When the NSX was unveiled at the Chicago auto show in 1989, it was the first of its kind having been made entirely from aluminium. With over 200kg in weight-saving, an independent anti-lock braking system and power steering, the NSX really was ahead of its time. The allure of ever-improving performance proved too much for the Honda engineers to resist though, having already completed its mission of trouncing the likes of Ferrari and Porsche, the NSX was refined further with the introduction of the NSX Type-R in 1992. The main aim of the R was to reduce weight even further and so, after removing air conditioning, leather seats and traction control among other things, the NSX Type-R was another 120kg lighter than the standard model, and boasted a final weight of 1,230kg. Just 483 of the high-performance version were produced.
13 years after the original was released, Honda gave the NSX a facelift, dishing out new headlights, a 3.2-litre engine (as opposed to the 3-litre of the mark I) and some suspension tweaks. All in all, the recipe remained largely unchanged but that strategy did make a lot of sense, the car was an incredible feat of engineering so why change it? Even Gordon Murray, designer of the McLaren F1 was quoted saying the NSX was a huge inspiration for his car having fallen for its phenomenal handling.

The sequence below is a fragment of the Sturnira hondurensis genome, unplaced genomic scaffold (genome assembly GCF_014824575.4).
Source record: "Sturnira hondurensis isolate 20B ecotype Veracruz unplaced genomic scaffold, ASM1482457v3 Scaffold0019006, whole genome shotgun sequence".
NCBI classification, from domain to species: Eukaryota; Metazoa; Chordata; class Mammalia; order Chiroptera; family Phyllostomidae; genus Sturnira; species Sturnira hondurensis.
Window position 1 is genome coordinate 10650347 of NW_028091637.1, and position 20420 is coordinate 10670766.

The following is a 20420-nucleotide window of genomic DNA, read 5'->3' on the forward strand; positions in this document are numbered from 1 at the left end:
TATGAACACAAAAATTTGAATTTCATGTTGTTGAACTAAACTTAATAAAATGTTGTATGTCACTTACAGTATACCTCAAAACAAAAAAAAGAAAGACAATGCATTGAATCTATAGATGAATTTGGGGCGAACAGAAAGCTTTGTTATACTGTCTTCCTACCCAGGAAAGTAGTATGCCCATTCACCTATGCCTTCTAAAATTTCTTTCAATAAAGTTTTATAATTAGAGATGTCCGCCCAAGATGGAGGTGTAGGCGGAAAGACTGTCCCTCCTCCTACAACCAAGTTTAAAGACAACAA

Enough history, how fast do they go?
For a fair comparison, we’ve picked the strongest fighters from each genealogy. The NSX Type-R as we’ve already covered, weighed just 1,230kg making it an absolute monster in the corners. No doubt, this lack of junk in the proverbial trunk and 280bhp contributed to its spritely 0-60mph time of 5 seconds and could stretch its legs all the way to 175mph.
The final and fastest iteration of the Skyline GT-R, the R34 was no slouch either, although it did pack considerably more timber weighing in at 1,560kg. That didn’t slow the GT-R down, however, it beats the NSX-R off the line with a 4.8-second 0-60mph time but falls just short of matching its top speed at 165mph. With a power output of 276bhp, it also loses out to the NSX-R but only just. Three-one to the NSX-R for performance then.
Show me the money
Let's talk £££
Upon release, these epic Japanese performance machines weren’t far off each other in terms of value. The NSX (this is the standard model we’re talking about now), was priced at approximately £55,000 in 1991. Not cheap, but not bad considering the Ferrari-stomping speed that came with it. The R34 GT-R offered great bang for your buck too. At around £50,000 in 1999, the pair were as closely matched here as in the stats department.